Choosing the right business structure

There are more than 500,000 businesses in New Zealand, most of which are made up of three different types of structures - sole trader, partnership and company. Here you'll find some of the key benefits and considerations of each business structure, to help you pin-point which one is right for your business.

Sole trader

This is the simplest business structure, where an individual is legally responsible for all aspects of the business. If you choose to start as a sole trader you'll typically make and be accountable for all the decisions, although you can hire people to help you make the best choices.

Key points

  • You can use your own personal IRD number to lodge tax returns
  • Generally, losses incurred by your business may be offset against your other income
  • You'll need to pay yourself, usually out of a distribution of the business profits
  • You are responsible for your own KiwiSaver contributions


  • Simple and inexpensive to set up and run
  • Complete control
  • Little ongoing red tape or paperwork
  • No need to register a business name as you can use your own name
  • Relatively easy to change your business structure if you want to expand or stop operating


  • Complete responsibility for the business's liabilities like debts or employee claims - your personal assets are at risk if things go wrong
  • Can be difficult to take time off if you don't have anyone to cover you
  • Can be harder to get finance with the resources of only one person


A partnership means that a number of people are responsible for the running of the business. Decision making and financial investment are often shared, potentially lessening some of the workload and risk, but compromises may have to be made to keep all partners happy.

Key points

  • Made up of 2-20 partners
  • Requires a separate IRD number for the partnership
  • Each partner will pay tax on the share of the net partnership income they receive
  • Generally, partners may be able to offset their share of business losses against other income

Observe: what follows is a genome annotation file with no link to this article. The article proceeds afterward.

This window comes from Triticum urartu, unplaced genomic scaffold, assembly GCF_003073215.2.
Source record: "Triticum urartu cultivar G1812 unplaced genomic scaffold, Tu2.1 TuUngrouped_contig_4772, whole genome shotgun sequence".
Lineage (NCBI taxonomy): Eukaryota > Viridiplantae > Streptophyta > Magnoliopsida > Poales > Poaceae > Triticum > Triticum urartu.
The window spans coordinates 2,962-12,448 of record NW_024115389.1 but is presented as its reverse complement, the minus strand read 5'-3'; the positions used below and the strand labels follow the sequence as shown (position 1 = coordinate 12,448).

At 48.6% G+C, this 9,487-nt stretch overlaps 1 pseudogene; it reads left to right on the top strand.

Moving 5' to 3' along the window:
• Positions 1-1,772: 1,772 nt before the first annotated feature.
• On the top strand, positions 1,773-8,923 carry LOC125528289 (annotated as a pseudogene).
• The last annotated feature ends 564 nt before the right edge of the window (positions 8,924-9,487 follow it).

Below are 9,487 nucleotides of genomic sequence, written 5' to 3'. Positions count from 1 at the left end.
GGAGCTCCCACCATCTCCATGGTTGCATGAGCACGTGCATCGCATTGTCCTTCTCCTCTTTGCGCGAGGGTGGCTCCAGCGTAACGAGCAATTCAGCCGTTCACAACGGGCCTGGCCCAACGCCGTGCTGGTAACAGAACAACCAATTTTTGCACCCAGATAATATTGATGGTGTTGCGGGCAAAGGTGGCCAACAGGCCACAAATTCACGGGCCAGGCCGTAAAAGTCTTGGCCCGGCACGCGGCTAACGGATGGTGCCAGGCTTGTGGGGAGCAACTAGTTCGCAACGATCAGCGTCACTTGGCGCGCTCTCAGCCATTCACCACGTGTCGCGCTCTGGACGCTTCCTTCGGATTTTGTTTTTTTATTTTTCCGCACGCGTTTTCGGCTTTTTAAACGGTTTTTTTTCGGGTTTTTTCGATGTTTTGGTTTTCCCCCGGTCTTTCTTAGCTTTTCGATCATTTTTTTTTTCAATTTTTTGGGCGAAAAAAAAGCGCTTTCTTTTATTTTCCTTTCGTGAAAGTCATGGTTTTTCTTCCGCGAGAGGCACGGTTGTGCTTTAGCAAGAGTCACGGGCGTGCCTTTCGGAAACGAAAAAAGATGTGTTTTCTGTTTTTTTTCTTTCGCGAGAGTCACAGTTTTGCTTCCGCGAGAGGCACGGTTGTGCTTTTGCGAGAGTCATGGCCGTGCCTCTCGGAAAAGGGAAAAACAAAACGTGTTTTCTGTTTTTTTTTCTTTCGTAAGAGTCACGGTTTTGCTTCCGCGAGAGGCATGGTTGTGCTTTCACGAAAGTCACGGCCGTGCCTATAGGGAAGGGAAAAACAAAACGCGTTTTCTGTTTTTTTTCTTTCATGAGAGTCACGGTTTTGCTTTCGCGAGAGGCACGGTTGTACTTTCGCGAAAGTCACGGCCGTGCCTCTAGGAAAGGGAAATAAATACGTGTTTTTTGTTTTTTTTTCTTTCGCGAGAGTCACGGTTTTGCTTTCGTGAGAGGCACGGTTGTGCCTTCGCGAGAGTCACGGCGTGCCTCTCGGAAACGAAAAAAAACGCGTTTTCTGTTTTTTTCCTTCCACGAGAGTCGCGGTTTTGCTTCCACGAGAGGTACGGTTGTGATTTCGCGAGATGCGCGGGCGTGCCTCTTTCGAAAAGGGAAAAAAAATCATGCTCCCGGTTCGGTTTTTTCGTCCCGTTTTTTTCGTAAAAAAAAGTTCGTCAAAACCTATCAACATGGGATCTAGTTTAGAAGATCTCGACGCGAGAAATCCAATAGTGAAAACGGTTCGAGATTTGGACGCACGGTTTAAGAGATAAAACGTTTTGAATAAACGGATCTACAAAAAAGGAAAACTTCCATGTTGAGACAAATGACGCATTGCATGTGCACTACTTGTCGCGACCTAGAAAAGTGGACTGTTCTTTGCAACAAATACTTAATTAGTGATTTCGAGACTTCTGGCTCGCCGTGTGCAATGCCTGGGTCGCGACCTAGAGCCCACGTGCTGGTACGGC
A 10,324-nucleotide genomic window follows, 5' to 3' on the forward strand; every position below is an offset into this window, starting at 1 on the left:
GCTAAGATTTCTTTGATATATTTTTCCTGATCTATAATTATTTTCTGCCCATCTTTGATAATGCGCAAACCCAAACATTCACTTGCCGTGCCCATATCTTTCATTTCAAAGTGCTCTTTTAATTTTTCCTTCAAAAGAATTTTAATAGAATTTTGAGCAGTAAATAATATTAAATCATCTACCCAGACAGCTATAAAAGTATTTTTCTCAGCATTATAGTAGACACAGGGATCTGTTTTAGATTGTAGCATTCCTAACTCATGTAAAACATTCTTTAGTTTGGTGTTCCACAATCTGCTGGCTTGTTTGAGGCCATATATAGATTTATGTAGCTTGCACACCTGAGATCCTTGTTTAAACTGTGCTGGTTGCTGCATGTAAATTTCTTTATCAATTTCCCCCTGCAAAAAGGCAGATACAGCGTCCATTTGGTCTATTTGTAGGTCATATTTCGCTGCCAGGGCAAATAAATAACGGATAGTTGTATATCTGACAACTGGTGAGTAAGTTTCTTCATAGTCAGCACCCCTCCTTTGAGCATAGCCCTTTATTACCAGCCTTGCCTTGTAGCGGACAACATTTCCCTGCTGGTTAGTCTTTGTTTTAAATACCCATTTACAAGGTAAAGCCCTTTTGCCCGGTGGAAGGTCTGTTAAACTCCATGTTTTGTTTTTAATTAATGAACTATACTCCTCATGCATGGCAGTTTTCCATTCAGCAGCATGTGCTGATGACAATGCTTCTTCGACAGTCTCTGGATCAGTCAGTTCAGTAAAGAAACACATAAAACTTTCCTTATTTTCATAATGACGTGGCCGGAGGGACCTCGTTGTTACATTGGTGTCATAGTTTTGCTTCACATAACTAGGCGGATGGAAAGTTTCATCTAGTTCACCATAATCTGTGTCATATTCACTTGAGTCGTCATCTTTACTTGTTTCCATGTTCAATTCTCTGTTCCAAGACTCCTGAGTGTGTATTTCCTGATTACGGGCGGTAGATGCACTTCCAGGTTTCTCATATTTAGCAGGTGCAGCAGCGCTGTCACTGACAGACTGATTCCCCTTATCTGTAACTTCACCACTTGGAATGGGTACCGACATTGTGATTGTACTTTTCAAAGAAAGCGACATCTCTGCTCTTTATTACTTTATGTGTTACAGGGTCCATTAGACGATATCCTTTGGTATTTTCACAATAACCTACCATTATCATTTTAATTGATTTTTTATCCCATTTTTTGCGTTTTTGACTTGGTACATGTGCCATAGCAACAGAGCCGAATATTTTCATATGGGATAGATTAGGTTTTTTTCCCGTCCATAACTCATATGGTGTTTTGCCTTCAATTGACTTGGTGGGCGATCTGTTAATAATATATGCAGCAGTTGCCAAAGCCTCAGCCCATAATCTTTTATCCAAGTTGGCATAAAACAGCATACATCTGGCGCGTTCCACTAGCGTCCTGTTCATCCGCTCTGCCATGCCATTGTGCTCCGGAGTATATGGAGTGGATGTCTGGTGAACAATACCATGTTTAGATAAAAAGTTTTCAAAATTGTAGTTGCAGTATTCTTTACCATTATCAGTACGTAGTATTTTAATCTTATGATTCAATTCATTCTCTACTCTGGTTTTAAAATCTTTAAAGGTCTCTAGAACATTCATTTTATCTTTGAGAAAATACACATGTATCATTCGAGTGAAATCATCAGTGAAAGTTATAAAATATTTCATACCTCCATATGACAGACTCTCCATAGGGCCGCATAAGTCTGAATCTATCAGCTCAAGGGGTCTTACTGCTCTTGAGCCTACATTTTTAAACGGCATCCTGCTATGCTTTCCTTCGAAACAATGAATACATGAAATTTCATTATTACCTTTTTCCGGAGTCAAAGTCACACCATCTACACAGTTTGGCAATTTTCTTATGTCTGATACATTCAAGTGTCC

• Each partner is responsible for their own KiwiSaver contributions


  • Simple and inexpensive to run
  • Responsibility is shared
  • Can be easier to get finance as you have the resources of at least two people
  • Little ongoing red tape or paperwork


  • Each partner shares responsibility for the business's liabilities, regardless of how much of the partnership they own
  • There can be disagreements among partners when working so closely together


Unlike a sole trader or partnership structured businesses, a business with a company structure is a separate legal entity. This means it has its own legal rights and personal liability is limited.

Key points

  • Is a separate legal entity
  • Money earned belongs to the company
  • Generally, the company pays its own income tax based on the corporate tax rate (exceptions can apply); check the latest details on the Inland Revenue website
  • Business operations are controlled by directors and owned by shareholders


  • Reduced personal responsibility for any business debts and liabilities
  • Flexibility in distributing profits to shareholders
  • Easy to pass on or sell ownership


  • More complex to start and run
  • More paperwork
  • Higher levels of compliance and set up costs

Other considerations

Knowing your business structure is important when setting up your business, to ensure you understand your obligations when it comes to registering for a New Zealand IRD number, business name, tax and Kiwisaver requirements.

Sole trader, partnership and company are the most common types of business structures in New Zealand, but there are other options, including Trusts. For more information on choosing the right business structure, you could talk to an advisor (lawyer or accountant) or visit business.govt.co.nz and check out the Choosing a Business Structure tool

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